Category Archives: Economic Development

Network with local entrepreneurs at LAUNCH! New West

New West has a thriving culture of entrepreneurship, but I haven’t seen it celebrated and encouraged as much as I’d like.  Hopefully that’s about to change.

Small business is critical to New Westminster’s economy and culture. Of the 2864 business licenses issued to residents, 2452 have gone to small businesses, which means that approximately 85% of New West based businesses are small businesses. At both the municipal and provincial level, government is trying to do more to support local entrepreneurs launch, grow and thrive.

On Tuesday, March 26, Jen and I are hosting LAUNCH! New Westminster, a free, informal mixer for local business owners and ‘someday’ entrepreneurs to network with each other, learn more about City and Provincial initiatives to support small businesses, and share their thoughts and ideas on the subject.  The event is from 6-8pm in River Market‘s Food Hall. Light refreshments will be provided, and beer & wine will be available for purchase at a cash bar. While the event is free, registration is required as space is limited. Participants can register online using Eventbrite at http://businessinnewwest.eventbrite.ca.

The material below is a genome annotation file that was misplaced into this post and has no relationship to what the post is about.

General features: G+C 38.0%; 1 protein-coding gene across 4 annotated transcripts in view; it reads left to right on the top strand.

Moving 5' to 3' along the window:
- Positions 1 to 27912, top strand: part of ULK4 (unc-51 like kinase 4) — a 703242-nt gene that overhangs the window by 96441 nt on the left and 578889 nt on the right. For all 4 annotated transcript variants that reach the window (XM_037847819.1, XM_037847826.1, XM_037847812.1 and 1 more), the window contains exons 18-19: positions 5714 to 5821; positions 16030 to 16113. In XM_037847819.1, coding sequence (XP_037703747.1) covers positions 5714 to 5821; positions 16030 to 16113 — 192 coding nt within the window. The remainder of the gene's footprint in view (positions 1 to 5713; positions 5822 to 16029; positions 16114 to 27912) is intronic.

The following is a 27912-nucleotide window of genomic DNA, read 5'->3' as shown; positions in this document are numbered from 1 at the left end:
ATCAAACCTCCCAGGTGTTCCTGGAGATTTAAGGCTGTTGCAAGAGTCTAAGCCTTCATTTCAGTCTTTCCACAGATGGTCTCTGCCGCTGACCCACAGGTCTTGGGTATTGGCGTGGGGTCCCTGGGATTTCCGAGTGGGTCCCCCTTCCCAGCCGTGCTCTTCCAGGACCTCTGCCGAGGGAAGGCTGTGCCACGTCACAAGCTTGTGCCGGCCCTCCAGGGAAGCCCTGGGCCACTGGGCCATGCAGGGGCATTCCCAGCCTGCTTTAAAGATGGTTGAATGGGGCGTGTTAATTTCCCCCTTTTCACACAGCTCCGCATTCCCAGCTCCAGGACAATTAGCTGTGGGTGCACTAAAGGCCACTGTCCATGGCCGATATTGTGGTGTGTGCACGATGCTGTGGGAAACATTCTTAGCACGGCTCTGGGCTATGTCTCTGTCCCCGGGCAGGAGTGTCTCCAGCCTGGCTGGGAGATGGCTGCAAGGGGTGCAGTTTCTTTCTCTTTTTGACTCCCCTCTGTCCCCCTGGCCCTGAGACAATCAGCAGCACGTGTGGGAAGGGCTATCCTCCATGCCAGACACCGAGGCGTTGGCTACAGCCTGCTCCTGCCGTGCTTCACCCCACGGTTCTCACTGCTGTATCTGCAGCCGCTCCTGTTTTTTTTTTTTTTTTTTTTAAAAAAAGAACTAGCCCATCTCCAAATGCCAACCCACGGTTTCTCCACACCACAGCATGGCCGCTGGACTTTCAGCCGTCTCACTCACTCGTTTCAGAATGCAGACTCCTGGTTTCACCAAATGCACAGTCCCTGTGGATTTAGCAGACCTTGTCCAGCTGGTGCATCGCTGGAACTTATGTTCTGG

The focus of the evening will be conversational, with lots of time for networking and dialogue. We’ll kick off with a brief Q&A with BC Minister of State for Small Business Naomi Yamamoto, as well as Acting Mayor Jaimie McEvoy, City of New Westminster Economic Development Manager Blair Fryer, and Councillor Bill Harper, who chairs the City’s Economic Development Committee. Jen and I will moderate the discussion (let us know in the comments or via Twitter if you’ve got any questions you want us to ask!). After that, it’s a party – go chat with friends, meet some new folks, or talk one-on-one with the Minister, Mayor or Councillor.

While the timing of the event is close to provincial election time, our goal isn’t to promote any particular candidate or party, but rather to open a dialogue that will hopefully continue well past the election. We’ll hear from the officials on what they are doing, but there will also be opportunities to ask questions and share ideas in open Q&A, and an ideas wall where people can write down their thoughts, suggestions and comments on small business issues.